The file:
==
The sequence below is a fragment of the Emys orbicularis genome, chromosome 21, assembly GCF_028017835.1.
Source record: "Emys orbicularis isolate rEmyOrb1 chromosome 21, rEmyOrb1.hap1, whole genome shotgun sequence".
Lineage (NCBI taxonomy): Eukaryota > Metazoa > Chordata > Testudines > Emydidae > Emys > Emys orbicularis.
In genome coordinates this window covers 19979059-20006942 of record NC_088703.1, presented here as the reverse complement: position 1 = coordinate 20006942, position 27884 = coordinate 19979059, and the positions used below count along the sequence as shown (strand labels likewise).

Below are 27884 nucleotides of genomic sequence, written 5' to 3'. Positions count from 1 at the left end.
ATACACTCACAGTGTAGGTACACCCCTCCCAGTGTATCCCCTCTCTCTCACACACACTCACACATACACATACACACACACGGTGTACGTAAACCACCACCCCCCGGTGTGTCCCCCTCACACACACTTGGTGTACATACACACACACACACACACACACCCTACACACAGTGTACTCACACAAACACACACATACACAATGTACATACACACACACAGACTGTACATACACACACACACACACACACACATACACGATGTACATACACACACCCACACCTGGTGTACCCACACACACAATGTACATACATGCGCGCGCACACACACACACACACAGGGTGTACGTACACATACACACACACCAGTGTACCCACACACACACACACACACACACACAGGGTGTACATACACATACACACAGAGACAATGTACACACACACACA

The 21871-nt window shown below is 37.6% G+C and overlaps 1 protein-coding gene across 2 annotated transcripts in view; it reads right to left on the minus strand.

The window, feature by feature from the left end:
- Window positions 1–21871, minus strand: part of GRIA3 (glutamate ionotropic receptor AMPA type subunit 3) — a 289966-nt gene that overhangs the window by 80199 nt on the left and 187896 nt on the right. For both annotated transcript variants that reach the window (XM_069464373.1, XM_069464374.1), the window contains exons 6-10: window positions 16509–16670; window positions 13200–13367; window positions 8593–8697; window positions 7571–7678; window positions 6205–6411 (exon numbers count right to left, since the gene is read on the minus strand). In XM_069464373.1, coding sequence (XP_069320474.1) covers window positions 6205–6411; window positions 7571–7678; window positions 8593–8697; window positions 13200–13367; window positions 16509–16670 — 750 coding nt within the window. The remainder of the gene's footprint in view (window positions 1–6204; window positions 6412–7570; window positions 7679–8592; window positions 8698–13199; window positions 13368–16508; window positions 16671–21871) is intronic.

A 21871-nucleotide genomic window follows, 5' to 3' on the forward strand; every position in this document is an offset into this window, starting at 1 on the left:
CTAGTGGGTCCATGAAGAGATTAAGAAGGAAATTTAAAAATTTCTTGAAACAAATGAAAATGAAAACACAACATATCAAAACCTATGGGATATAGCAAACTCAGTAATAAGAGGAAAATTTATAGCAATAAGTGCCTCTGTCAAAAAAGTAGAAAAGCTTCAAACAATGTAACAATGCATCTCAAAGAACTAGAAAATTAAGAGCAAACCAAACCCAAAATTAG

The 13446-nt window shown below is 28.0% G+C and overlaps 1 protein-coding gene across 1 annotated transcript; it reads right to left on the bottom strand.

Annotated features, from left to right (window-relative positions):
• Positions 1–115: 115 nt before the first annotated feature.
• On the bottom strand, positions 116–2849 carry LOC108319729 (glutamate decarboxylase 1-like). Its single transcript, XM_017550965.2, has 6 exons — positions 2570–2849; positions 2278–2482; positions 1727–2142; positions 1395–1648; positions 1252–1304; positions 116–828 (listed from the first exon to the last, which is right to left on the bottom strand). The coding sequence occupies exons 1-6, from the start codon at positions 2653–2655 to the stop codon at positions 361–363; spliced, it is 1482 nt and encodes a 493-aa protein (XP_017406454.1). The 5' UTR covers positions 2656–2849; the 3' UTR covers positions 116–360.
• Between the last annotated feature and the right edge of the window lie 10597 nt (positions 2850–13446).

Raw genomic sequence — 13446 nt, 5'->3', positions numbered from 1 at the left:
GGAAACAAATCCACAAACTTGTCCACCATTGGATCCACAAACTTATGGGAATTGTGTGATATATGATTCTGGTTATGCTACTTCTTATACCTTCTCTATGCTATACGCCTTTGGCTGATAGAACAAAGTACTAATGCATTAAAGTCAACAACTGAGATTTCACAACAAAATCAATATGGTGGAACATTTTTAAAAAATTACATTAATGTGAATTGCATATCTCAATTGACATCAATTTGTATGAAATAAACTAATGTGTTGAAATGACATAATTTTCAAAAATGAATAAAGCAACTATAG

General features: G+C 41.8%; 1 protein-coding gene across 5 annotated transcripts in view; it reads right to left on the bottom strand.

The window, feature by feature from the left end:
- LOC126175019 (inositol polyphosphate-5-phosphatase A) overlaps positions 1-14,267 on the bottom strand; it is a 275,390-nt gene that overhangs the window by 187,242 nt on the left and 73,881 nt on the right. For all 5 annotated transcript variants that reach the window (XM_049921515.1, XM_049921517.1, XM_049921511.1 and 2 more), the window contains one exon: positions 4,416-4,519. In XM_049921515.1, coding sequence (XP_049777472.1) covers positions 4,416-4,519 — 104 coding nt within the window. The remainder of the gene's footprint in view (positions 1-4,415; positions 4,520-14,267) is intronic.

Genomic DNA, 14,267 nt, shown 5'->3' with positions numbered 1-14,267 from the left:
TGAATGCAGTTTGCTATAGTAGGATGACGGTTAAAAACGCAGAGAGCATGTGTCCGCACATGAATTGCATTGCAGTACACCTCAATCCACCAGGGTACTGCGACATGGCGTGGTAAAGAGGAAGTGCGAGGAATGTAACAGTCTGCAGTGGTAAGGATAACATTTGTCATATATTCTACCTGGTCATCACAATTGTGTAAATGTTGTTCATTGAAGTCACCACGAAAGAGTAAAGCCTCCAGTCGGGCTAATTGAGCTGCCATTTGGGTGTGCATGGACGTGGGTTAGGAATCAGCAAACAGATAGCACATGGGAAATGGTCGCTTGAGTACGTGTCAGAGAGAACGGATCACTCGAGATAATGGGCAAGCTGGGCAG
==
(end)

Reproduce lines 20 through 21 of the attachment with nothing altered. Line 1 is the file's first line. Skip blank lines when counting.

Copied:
The window, feature by feature from the left end:
- LOC126175019 (inositol polyphosphate-5-phosphatase A) overlaps positions 1-14,267 on the bottom strand; it is a 275,390-nt gene that overhangs the window by 187,242 nt on the left and 73,881 nt on the right. For all 5 annotated transcript variants that reach the window (XM_049921515.1, XM_049921517.1, XM_049921511.1 and 2 more), the window contains one exon: positions 4,416-4,519. In XM_049921515.1, coding sequence (XP_049777472.1) covers positions 4,416-4,519 — 104 coding nt within the window. The remainder of the gene's footprint in view (positions 1-4,415; positions 4,520-14,267) is intronic.